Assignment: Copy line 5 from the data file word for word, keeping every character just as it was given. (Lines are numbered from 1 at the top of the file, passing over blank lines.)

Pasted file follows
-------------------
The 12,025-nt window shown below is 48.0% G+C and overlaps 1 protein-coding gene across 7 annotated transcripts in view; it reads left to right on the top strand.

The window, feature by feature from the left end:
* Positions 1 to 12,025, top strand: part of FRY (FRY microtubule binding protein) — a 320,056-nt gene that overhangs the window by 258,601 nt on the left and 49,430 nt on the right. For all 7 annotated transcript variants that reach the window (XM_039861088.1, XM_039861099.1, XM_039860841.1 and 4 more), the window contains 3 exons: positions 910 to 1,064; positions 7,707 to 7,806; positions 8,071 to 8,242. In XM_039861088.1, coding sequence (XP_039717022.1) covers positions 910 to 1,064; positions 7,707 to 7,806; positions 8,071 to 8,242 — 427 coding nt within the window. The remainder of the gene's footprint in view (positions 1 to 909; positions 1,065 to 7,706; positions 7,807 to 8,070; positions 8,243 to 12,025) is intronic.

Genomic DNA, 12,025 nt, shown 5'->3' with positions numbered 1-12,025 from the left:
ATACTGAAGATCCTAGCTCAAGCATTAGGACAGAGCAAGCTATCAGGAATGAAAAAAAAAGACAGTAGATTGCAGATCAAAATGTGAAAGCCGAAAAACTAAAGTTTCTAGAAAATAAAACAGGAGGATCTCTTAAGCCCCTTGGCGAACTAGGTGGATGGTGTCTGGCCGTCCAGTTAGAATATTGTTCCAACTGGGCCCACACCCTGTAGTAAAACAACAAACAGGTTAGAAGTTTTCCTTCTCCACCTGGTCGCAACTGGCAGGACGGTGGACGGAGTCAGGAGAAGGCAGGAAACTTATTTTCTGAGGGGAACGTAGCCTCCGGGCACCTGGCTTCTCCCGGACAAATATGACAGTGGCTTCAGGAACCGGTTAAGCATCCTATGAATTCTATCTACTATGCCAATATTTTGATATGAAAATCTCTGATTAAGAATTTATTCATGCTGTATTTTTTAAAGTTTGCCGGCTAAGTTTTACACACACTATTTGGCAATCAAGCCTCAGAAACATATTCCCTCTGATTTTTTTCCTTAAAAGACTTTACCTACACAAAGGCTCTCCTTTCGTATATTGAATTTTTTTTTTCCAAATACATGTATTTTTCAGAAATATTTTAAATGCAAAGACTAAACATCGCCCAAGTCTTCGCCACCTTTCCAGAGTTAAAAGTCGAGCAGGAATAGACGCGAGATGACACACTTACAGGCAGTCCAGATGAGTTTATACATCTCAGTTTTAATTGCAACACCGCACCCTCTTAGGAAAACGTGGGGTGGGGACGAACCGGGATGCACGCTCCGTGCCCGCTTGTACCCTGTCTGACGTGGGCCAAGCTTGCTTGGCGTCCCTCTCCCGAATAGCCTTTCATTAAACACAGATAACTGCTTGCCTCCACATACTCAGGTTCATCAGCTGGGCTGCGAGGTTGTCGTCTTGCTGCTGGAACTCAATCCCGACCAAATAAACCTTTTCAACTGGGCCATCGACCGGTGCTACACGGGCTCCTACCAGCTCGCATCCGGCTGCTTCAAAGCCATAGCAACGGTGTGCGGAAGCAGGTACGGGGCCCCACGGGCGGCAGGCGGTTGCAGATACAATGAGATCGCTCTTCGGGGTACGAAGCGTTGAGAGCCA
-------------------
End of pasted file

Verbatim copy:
ATACTGAAGATCCTAGCTCAAGCATTAGGACAGAGCAAGCTATCAGGAATGAAAAAAAAAGACAGTAGATTGCAGATCAAAATGTGAAAGCCGAAAAACTAAAGTTTCTAGAAAATAAAACAGGAGGATCTCTTAAGCCCCTTGGCGAACTAGGTGGATGGTGTCTGGCCGTCCAGTTAGAATATTGTTCCAACTGGGCCCACACCCTGTAGTAAAACAACAAACAGGTTAGAAGTTTTCCTTCTCCACCTGGTCGCAACTGGCAGGACGGTGGACGGAGTCAGGAGAAGGCAGGAAACTTATTTTCTGAGGGGAACGTAGCCTCCGGGCACCTGGCTTCTCCCGGACAAATATGACAGTGGCTTCAGGAACCGGTTAAGCATCCTATGAATTCTATCTACTATGCCAATATTTTGATATGAAAATCTCTGATTAAGAATTTATTCATGCTGTATTTTTTAAAGTTTGCCGGCTAAGTTTTACACACACTATTTGGCAATCAAGCCTCAGAAACATATTCCCTCTGATTTTTTTCCTTAAAAGACTTTACCTACACAAAGGCTCTCCTTTCGTATATTGAATTTTTTTTTTCCAAATACATGTATTTTTCAGAAATATTTTAAATGCAAAGACTAAACATCGCCCAAGTCTTCGCCACCTTTCCAGAGTTAAAAGTCGAGCAGGAATAGACGCGAGATGACACACTTACAGGCAGTCCAGATGAGTTTATACATCTCAGTTTTAATTGCAACACCGCACCCTCTTAGGAAAACGTGGGGTGGGGACGAACCGGGATGCACGCTCCGTGCCCGCTTGTACCCTGTCTGACGTGGGCCAAGCTTGCTTGGCGTCCCTCTCCCGAATAGCCTTTCATTAAACACAGATAACTGCTTGCCTCCACATACTCAGGTTCATCAGCTGGGCTGCGAGGTTGTCGTCTTGCTGCTGGAACTCAATCCCGACCAAATAAACCTTTTCAACTGGGCCATCGACCGGTGCTACACGGGCTCCTACCAGCTCGCATCCGGCTGCTTCAAAGCCATAGCAACGGTGTGCGGAAGCAGGTACGGGGCCCCACGGGCGGCAGGCGGTTGCAGATACAATGAGATCGCTCTTCGGGGTACGAAGCGTTGAGAGCCA